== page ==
There was a listing from an apartment manager asking for someone to adopt a pet she found abandoned in one of their units.  Cage and all.  Just come get it.  I stewed a bit and ended up passing it up ... at first.  Then I got to thinking about how terrible that was for someone to leave the poor critter behind, locked up, without food.  That's irresponsible and insensitive (and I'm pretty sure there exists laws against it).  So I looked the ad up once again.  Still there.  I mentioned it to my hubby as he was leaving for work this morning, and he didn't have much of a reaction.  That's usually a good sign.  After talking myself into it, I sent him a text asking if he would go with me at lunch to pick this poor baby up.  No answer.  "Are you ignoring me?"  "No."

That 'no' was aimed at the ignoring part, right?  Or was it meant to say he wouldn't go with me?  He didn't say, "Don't go get it."  I had already told him I wouldn't keep it.  I'd just keep it fed until I could find someone to take it in.  I know people out there are always looking for one.  Surely it wouldn't take too long.

When I checked for the ad again, it was gone.  Someone took the critter home.  I'll admit I was sad.  I know I don't need anymore pets.  I already have three cats, one of which is pure evil even though I saved her from a kill shelter.  The tort and the dragon are here, but they don't require nearly as much attention as the others.  Do you even count fish?  I mean, really?  If so, four ... no ... five of those.  One never come out of the rock.  And then there's my longest running house pet, the hateful love bird.  When I said the cat was evil, I guess I was wrong.  Her seedy attempts on my life are nothing compared to what the bird come up with.  So why would I need to bring home another that would probably hate me more than the cat, dragon, and bird?  And this would have been the scariest of all.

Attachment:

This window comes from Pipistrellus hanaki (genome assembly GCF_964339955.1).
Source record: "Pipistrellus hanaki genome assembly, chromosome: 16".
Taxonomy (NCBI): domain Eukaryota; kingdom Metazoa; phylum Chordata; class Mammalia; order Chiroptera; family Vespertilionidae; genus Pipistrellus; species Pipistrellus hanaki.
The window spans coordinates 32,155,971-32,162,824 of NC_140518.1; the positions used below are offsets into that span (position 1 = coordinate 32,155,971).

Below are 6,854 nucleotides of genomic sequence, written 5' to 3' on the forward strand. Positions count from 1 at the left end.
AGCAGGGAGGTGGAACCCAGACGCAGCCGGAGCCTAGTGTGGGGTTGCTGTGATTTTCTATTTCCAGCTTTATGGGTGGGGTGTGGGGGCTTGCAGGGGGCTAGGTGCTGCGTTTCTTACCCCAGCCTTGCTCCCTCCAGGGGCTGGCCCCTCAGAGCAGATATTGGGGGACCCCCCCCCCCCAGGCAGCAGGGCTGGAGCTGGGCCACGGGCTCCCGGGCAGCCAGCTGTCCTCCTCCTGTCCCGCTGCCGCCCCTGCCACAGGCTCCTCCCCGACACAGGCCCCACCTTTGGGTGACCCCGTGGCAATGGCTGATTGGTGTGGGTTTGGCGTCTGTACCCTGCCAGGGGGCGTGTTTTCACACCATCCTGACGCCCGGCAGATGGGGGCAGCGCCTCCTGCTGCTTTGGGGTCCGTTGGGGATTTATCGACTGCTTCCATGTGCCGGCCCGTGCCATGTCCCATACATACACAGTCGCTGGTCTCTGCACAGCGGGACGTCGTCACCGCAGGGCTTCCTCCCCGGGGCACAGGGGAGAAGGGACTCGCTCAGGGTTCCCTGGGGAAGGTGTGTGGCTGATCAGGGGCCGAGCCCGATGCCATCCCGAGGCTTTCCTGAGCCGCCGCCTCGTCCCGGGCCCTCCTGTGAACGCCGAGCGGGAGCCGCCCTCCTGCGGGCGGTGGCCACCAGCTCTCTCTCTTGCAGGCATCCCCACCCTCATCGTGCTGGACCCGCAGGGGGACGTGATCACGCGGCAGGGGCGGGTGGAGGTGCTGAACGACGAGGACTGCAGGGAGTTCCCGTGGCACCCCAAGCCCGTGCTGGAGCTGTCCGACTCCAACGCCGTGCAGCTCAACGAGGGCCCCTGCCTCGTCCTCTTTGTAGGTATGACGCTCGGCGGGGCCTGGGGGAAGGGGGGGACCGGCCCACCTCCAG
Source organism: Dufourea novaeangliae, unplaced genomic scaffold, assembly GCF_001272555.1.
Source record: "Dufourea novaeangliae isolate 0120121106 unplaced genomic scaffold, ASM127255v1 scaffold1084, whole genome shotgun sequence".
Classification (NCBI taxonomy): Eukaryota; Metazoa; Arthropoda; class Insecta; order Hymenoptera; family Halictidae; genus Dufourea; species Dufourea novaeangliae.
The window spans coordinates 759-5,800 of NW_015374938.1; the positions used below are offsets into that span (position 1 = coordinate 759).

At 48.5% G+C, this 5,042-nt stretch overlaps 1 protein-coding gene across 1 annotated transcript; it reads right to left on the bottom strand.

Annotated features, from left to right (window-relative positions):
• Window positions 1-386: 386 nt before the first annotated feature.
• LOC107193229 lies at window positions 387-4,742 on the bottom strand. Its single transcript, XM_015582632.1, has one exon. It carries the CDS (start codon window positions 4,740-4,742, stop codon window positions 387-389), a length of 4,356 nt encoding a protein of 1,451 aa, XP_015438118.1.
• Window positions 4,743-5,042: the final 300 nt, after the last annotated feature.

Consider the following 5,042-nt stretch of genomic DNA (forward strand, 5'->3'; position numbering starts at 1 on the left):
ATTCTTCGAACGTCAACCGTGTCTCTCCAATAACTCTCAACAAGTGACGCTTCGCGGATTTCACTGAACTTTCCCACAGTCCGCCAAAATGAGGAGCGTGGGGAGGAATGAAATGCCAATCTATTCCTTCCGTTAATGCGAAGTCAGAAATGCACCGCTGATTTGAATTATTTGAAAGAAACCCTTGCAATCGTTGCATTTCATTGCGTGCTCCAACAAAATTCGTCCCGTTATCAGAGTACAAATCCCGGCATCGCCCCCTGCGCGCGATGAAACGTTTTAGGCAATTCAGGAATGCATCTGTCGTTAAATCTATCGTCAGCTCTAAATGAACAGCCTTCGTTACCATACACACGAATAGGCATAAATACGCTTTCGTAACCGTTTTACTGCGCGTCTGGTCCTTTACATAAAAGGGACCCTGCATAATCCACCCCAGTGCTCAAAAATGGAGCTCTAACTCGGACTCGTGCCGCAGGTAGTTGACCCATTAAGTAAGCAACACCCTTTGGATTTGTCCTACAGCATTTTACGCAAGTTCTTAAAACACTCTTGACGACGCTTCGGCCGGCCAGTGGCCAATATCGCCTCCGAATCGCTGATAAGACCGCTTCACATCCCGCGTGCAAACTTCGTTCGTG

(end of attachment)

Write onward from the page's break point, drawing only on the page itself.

A tarantula.

I guess it's a good thing someone else took it in.  Tiny spiders give me nightmares.  Me adopting a tarantula is just asking for more trouble.

Thursday, February 28, 2013

What Makes an Ending Happy?

It isn't a trick question.  I've probably been spending too much time pouring over story lines.  Books, movies, series, theater; they all have so many different kinds of endings to offer.  Happily ever after.  Is it only one scenario?  The hero and heroine live on in their peaceful and beautiful world, never to face another shadow or doubt again?  It's a lovely idea.  And there are lots of those story lines out there.  But is that the only ending a telling must have in order to be considered a good story?

It seemed that way while growing up.  Bad conquered, good saves the day, sunshine and happiness all around.  That doesn't mean the hero doesn't face any hardships.  What would a story be without angst?  The hero grows and overcomes.  He learns.  Adapts.  Evolves.  Or, does he?  What if he doesn't give an inch?  What if he sticks to his stubborn yet proven ways and manages to wrap everything up in a pretty bow and sprinkle it with glitter.  It can still be entertaining and have a moral to take in.  And sometimes it isn't the hero who reaches your heart.  Supporting characters have a way of stealing the show with their quirks and antics.  That always adds to the deal.